Hopefully they won't mind me reprinting the review in full:
A crime story of a more serious kind is Twisted Wing, by Ruth Newman, which is set in Cambridge. The novel begins at the fictitious Ariel College, where a third female student in two years has been gruesomely murdered. Sitting next to the butchered corpse, bruised and insensible with shock, is Olivia Corscadden, another student. Matthew Denisoan, the psychologist attached to the case, is convinced that Olivia saw what happened, but for weeks she is in a state of terror-induced catatonia to the point where she has to be tube-fed. When her condition improves, Denison interviews her and a shocking picture begins slowly to emerge, as Denison and his colleagues in the police try to capture a serial killer.
In structure, this is classic crime fiction, with a ring of suspects, false leads and deftly laid twists — the very stuff of Morse and Marple. In content, however, it is less homely. By comparison with Twisted Wing, an episode of Taggart seems positively dainty: this novel explores deep psychosis and child abuse, among other horrors, and presents murders of extraordinary bloodthirstiness, so that one is alternately impressed by the technique and chilled by the effect.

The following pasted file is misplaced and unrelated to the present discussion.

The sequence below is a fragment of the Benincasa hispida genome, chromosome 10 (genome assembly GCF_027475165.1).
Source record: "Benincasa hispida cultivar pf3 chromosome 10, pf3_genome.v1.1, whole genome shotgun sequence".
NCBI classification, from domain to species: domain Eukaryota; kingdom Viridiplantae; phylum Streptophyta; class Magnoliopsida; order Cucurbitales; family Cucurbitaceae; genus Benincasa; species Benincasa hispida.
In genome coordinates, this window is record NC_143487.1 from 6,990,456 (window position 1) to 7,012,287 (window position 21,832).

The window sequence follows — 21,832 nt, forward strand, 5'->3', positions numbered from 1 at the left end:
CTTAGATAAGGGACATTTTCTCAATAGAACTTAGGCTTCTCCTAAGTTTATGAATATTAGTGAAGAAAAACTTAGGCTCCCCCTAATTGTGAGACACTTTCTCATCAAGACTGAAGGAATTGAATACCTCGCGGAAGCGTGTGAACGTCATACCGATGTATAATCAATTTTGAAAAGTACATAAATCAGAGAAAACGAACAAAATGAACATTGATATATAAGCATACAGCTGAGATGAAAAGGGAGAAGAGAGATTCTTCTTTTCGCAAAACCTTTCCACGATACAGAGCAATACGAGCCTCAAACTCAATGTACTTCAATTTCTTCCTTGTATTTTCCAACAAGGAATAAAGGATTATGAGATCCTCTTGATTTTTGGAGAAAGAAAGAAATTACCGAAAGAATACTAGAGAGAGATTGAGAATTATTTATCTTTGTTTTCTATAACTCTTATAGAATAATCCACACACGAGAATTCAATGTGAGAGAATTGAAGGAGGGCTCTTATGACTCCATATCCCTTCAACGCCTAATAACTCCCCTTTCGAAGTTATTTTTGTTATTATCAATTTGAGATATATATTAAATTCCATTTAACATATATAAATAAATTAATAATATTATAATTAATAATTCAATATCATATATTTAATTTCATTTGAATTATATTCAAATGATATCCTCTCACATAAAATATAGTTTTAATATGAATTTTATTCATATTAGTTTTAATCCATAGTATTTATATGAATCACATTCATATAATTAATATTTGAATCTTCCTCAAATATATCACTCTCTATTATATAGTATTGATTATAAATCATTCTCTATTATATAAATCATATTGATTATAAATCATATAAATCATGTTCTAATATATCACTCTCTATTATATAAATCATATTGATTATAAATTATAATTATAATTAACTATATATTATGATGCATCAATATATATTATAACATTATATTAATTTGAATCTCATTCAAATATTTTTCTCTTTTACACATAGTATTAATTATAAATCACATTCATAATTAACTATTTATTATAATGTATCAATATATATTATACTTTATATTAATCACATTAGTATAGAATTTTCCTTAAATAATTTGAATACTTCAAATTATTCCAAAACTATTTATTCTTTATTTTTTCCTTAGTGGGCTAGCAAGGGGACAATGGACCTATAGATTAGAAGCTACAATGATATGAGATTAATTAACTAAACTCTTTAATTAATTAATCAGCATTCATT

There are just a few teething problems in this strong debut. It could have done with better proofing, to excise errors such as ‘she was sat’ and to rework the odd infelicity of style. The ending also, while gripping, left some small areas of the plotting looking questionable. But Newman is a good new writer, and Twisted Wing is a well-paced, rigorously researched and captivating crime novel which would lend itself to a screen adaptation.Think I might have to insist the next edition of the book has "Makes Taggart look dainty" plastered across the cover - love it!
See the review on the Spectator's website »